Hemitrichia serpula

Scientific name:  Hemitrichia serpula (Scop.) Rostaf.
Derivation of name: Serpula means "a little snake."  
SynonymsMucor serpula Scop.; Arcyria serpula
(Scop.) Massee  
Common name(s): Pretzel slime.
Phylum:  Myxomycota
Order: Trichiales   
Family:   Trichiaceae
Occurrence on wood substrate: Whitish to yellowish
plasmodium and mustard-yellow plasmodiocarp appears
on dead wood, leaves, and plant litter; June through
August.
Dimensions: Network of veins and resultant spore-
forming structure can cover many square centimeters.    
Description: When mature, occurring as pretzel-like
network of bright yellow to mustard yellow veins or
strands. The outer walls break down, revealing a cottony,
mustard-yellow spore mass.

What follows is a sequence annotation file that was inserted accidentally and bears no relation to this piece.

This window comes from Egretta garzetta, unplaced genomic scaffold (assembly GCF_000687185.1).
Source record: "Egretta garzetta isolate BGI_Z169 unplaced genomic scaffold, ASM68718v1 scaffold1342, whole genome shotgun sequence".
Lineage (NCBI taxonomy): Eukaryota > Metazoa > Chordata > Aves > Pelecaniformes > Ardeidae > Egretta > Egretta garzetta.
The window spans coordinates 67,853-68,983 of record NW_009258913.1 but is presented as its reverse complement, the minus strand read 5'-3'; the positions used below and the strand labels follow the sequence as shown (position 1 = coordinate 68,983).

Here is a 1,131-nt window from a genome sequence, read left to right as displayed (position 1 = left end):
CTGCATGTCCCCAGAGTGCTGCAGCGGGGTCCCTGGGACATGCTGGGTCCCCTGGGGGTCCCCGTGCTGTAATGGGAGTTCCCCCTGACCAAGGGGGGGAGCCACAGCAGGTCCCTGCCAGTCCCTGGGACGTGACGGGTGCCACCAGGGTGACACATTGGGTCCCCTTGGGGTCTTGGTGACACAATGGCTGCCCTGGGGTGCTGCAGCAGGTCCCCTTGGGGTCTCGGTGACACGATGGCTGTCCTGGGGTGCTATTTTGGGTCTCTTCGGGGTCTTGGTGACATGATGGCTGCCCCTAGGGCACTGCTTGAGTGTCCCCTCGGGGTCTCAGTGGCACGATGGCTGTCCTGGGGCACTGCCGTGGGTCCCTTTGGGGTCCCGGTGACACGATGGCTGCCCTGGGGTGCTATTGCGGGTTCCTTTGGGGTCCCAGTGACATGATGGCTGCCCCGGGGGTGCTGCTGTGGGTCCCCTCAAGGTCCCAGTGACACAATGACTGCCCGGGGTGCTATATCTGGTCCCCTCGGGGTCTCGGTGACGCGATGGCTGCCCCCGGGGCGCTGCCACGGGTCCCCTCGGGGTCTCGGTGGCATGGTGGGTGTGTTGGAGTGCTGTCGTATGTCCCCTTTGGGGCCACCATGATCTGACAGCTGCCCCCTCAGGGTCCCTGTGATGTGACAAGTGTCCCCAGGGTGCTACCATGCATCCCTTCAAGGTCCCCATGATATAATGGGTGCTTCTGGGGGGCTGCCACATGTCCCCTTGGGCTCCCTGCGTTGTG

Edibility: Inedible.  
Comments: Although many slime mold species fruit on
wood they do not form a penetrating and absorptive mass
of hyphae in the wood substrate. Rather, slime molds form
structures called plasmodia which are naked (i.e., without
cell walls) masses of protoplasm which can move and
engulf particles of food in an amoeboid manner. Slime
mold plasmodia creep about over the surfaces of materials,
engulfing bacteria, spores of fungi and plants, protozoa, and
particles of nonliving organic matter. At some point,
plasmodia convert into spore-bearing structures.
In Hemitrichia, the plasmodium forms a plasmodiocarp
fruit body where the spore-forming structure retains the
shape of the main veins of the plasmodium.

More information at TomVolkFungi:


Figure 1. Typical appearance of Hemitrichia serpula on
rotting wood. Photo © Dorothy Smullen.


Figure 2. The interconnnected strands of the plasmodium
mature in place to form the pretzel-like plasmodiocarp.
Photo © John Plischke III.


Figure 3. A relatively small plasmodiocarp. Photo© John
Dawson.


Figure 4. The disrupted wall of a strand of plasmodiocarp
at the upper left reveals the cottony, mustard yellow spore
mass within. Photo © John Dawson.

 

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